Water Temperature Cooling from Tidal Marshes May Provide Refuge for Fish

Restoring connectivity between tidal marshes and tidal sloughs may provide a way to keep some of the water in the Delta and Suisun Marsh cooler-which could have long-standing restoration implications for native fishes.

In research conducted for the Department of Water Resources (DWR) by researchers Chris Enright, Jon Burau and Steve Culberson* in Suisun Marsh, pilot study results suggest that having tidal marsh landscapes that flood on a biweekly, spring/neap timescale can contribute to significant temperature variation in the sloughs that drain these marshes.

These temperature differences in water that drains from tidal marshes may provide refuge from high temperatures that could be beneficial to some creatures, such as delta smelt. “One way to find relief is to live in and around a marsh where you have inputs of cooler water from time to time on the spring/neap cycle,” Culberson said. “Smelt and other aquatic organisms may be able to find them and use them as part of life history.”

“Natural tidal marshes adjust their marsh plain elevation to balance tidal inundation, plant productivity and sediment deposition and erosion processes,” Enright said. “Mature tidal marshes often find this balance near local mean high-high tide elevation.” Culberson explained that when this occurs at night during the late spring and summer, the water that drains back into the surrounding sloughs overnight can be significantly cooler than it was during the warm afternoon. “The water sitting in very shallow pools on the marsh plain cools by evaporation during nighttime and this cooler water slowly drains out into the tidal sloughs,” Culberson said.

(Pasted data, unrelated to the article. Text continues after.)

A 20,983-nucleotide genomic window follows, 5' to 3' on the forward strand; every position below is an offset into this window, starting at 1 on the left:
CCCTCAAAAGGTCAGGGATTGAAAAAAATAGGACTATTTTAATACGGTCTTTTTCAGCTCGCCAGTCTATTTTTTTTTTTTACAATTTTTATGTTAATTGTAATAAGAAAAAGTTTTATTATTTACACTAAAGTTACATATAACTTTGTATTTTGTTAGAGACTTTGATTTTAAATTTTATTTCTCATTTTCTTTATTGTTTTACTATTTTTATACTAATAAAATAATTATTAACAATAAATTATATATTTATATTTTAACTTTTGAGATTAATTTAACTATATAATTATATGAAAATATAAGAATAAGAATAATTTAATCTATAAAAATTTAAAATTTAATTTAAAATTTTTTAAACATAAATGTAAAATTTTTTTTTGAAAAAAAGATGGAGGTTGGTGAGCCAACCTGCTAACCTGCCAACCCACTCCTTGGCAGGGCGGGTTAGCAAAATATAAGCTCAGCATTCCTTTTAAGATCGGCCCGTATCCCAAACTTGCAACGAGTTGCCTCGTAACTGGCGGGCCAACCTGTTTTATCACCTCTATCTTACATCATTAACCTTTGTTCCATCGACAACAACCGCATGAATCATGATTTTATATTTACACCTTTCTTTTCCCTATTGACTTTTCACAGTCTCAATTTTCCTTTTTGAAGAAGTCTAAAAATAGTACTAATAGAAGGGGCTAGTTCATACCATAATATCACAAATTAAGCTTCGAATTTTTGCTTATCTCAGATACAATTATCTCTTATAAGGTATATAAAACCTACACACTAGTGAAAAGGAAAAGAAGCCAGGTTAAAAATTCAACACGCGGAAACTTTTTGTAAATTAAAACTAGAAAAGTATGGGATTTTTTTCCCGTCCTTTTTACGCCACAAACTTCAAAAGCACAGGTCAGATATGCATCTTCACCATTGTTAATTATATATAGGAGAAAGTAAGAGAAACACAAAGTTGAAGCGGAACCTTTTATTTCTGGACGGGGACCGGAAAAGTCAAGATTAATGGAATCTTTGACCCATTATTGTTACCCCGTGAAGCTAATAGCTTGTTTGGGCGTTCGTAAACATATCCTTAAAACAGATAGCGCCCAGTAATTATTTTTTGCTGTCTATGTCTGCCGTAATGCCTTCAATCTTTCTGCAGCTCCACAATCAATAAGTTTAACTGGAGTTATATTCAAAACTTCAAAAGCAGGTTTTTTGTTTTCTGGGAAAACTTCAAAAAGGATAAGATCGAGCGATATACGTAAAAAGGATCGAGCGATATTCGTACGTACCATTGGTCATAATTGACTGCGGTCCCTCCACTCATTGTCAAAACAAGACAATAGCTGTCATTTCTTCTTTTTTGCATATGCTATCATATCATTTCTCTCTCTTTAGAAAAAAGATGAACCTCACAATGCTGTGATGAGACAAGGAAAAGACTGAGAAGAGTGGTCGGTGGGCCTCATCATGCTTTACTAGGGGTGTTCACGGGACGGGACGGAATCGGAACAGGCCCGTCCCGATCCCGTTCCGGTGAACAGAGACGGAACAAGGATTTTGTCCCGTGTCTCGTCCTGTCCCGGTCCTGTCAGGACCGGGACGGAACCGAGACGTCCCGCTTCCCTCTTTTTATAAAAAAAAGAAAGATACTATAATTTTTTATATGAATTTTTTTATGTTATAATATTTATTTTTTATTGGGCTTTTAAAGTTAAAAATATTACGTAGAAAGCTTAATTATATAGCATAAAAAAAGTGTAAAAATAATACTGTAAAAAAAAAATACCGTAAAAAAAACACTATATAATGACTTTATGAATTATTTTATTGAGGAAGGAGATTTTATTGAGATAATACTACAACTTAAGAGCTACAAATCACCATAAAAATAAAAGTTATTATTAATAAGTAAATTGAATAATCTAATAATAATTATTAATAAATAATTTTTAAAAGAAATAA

The researchers wondered whether the cooler water draining from the marsh plain was sufficient to change the temperature in the adjacent tidal sloughs. They measured temperature responses to particular combinations of tidal and seasonal tide phase and time of day on a natural marsh and discovered that the current summertime high-high spring tide in the Suisun Marsh region is near midnight, one of the coolest times of the day.

When the researchers measured temperatures at various monitoring stations after a high-high nighttime tide event, they observed decreases up to 5 degrees Centrigrade in the tidal sloughs within approximately six hours-a significant decrease. “This process is a direct result of the landscape morphology (form and structure),” Enright said. “There is reasonable certainty that this is a real phenomena in mature tidal marshes and can generate significant cooling that may have regional effect.” He added that they found no such response from diked sloughs, where slough water is blocked from overflowing onto the marsh plain even at high-high tide.

“Temperature is a critical issue for most native fishes,” Enright explained. “Summertime water temperatures can exceed survival thresholds, especially in sloughs that otherwise would provide food and refugia. Sloughs that are diked from one end to the other have no mechanism for cooling water. In those sloughs, water temperature is highly correlated with average air temperature. In natural sloughs with high tide connectivity to marsh plain, water temperature correlation with air temperature is reduced by the geomorphic cooling process.”

These results are important because they suggest a management tool to reduce slough water temperatures and thus improve habitat for native fish such as delta smelt. These concepts could play an important role in tidal marsh restoration design in the San Francisco Estuary and Sacramento-San Joaquin Delta in the future. Fieldwork is ongoing and in time there will be a publication developed.

*Chris Enright is a Senior Water Resources Engineer with the California Department of Water Resources, Jon Burau is a Research Hydrologist with the U.S. Geological Survey and Steve Culberson is a former Staff Environmental Scientist with the CALFED Science Program.